Moved to VSE for better attention.
Ok, so thanks to being redirected to this VSE discussion, I can now mostly anwer my own question. This White paper of Fake Alerts is extremely informative:
But still, I wonder what is making this particular computer so vulnerable? Or more generally, what factors make a computer vulnerable to Fake Alerts that install without user intervention?
I can't answer that I'm afraid as I only deal with the consumer products. Someone should be along shortly with VSE expertise.
I would add that from the consumer standpoint there is no way to block the Fake Alert entities as they do in fact rely on human intervention, even in the slightest way, to be activated and they really aren't trojans or viruses in the normal sense, simply an extreme nuisance.
McAfee SiteAdvisor and any one of its rivals such as MyWoT will usually give ample warning to anyone that the site is dangerous. I have both installed here.
McAfee has its own Fake Alert Stinger tool which is updated pretty regularly which you can try, but you must install a fresh copy each time it is used.
I also keep a copy of the free version of THIS tool installed and regularly updated, just in case, as it makes a very useful addition to any anti-virus protection.
However as I do not use VSE I have no idea what protection, if any, can be configured into it against this sort of thing.
Hee are links to White Papers on combatting FakeAlert malware
How to combat FakeAlert malware
A better question is "why are my systems getting fake AV trojans?"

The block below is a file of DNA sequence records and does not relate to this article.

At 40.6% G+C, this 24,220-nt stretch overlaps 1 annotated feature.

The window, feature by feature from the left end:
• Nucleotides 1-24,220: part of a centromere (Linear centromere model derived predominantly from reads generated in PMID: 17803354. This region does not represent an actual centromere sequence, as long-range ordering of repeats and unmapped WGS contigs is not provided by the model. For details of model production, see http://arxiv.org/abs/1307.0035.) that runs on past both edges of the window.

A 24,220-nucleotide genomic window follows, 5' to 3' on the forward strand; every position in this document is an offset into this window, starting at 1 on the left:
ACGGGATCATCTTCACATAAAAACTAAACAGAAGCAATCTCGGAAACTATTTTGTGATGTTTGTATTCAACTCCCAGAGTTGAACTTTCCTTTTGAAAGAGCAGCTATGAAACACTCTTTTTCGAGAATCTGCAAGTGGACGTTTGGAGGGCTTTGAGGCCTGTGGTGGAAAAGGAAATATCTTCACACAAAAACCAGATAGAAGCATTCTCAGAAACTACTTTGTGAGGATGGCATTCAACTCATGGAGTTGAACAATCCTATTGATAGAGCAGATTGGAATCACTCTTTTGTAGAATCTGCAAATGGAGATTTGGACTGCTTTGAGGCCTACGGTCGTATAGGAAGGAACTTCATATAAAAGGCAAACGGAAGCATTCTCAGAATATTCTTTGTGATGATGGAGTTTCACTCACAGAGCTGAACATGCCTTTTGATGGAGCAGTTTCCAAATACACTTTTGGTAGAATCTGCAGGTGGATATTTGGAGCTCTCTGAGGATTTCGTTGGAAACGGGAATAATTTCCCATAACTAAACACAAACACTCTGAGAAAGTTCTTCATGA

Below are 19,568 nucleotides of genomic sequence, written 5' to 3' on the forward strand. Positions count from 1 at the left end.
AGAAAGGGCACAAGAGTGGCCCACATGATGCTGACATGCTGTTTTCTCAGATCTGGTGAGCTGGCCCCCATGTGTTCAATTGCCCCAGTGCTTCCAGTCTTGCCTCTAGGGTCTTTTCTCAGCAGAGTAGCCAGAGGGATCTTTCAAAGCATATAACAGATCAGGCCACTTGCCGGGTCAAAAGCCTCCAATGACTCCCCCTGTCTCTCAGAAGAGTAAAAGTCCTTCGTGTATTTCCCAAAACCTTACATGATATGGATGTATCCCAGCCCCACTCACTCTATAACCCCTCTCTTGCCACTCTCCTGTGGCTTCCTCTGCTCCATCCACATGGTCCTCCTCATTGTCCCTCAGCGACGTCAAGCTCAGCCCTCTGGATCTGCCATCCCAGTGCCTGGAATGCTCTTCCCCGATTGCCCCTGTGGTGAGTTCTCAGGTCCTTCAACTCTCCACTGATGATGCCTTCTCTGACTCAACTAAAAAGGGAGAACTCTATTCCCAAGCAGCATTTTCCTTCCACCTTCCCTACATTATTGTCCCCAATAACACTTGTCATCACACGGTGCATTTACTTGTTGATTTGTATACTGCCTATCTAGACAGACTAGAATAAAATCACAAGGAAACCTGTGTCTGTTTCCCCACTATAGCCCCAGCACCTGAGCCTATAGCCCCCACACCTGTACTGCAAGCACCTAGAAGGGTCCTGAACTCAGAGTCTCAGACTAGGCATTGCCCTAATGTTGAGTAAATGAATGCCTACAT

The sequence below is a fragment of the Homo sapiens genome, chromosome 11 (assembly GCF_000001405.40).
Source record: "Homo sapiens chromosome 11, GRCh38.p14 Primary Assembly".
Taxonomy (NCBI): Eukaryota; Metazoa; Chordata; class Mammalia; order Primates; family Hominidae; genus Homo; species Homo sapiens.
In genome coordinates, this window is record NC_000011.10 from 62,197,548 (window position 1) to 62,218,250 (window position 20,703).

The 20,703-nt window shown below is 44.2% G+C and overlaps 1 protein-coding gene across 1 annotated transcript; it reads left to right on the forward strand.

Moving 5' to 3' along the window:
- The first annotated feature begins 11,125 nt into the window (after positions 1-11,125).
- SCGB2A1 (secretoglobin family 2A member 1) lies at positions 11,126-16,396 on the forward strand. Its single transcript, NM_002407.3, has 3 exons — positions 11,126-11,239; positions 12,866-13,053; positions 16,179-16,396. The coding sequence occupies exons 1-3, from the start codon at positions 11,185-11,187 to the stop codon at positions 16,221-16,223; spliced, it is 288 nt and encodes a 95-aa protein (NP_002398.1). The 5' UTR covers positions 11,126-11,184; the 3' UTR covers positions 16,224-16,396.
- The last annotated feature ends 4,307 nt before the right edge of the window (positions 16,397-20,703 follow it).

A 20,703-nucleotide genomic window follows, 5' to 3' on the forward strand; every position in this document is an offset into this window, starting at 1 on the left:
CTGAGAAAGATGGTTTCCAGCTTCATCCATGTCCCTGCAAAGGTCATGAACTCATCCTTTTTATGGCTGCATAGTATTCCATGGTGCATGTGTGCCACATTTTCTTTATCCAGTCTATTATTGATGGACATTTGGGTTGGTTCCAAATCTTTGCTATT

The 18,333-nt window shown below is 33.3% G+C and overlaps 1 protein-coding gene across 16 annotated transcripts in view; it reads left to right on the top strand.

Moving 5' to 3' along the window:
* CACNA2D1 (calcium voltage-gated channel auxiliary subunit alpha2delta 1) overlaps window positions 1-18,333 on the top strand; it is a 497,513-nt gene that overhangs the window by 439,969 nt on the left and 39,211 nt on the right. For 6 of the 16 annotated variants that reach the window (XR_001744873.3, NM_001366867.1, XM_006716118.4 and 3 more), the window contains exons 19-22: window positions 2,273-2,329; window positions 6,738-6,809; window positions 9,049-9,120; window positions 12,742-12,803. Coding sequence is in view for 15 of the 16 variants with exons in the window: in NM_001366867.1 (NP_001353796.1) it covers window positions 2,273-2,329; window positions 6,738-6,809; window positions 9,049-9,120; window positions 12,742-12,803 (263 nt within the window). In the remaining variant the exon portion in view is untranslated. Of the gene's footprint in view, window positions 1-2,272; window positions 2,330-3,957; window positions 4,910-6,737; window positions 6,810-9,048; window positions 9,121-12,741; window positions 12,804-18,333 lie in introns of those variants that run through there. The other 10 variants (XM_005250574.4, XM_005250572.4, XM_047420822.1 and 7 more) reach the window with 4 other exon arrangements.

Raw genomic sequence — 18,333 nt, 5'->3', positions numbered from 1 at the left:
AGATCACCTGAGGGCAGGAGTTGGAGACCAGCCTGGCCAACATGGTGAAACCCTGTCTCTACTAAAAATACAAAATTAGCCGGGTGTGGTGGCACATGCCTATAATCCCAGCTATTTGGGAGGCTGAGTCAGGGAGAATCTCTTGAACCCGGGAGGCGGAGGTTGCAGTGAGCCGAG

In many cases, they're not being installed with user interaction at all, but instead are leveraging known and patchable vulnerabilities in third party web plugins.
A client of mine who had a large issue with these (and happened to be a mcafee shop) only tamed the fake AV shrew once they got religion about patch management on the desktop that didn't just include running windows update.
AV coverage against these fakeav prodcuts is pretty miserable. Sadly, Mcafee's not a tremendous exception on this front, though they are detecting it a lot better than they did, say, 18 months ago.
On the infected machine, point the web browser(s) you use at:
and update (or uninstall) any out of date plugins / software listed.
Common infection vectors are via Adobe Flash, Adobe Reader, and Oracle Java.
in my opinion these type of (or perhaps any) trojans are today are what is called blended threats, so many pieces work together for the final result (if I interpret the term correctly). Therefore I would understand if the file that start the game won't be recognized immediately, since these files often changed by their authors, etc. precisely for the cause of making detection difficult.
I suggest you review your AV configuration and see if you use the followings:
- access protection ( a must so to speak)
I would say that with some Access Protection rules you could save the majority of headaches over reinfection concerns.
So make sure that you configure Access Protection (and scriptscan) rules to block and report:
- McAfee processes cannot be killed, services cannot be stopped (separate checkboxes)
- PRevent Programs registering to autorun, PRevent installation of Browser Helper Objects and Shell extensions (as minimum)
- Rules that protects McAfee files and processes
- Also recommended to protect task manager and registry editor by respective rules, I've seen malware that disabled them.
I cannot recommend using the new AP rule introduced by VSE 8.8 P1 since I have no experience with using it, but this could be a last peg to secure everything (it is positively useful I assume).
Please understand that some legitim programs may have to get included afterwards as exclusons within these rules but it is okay, this is how it should go.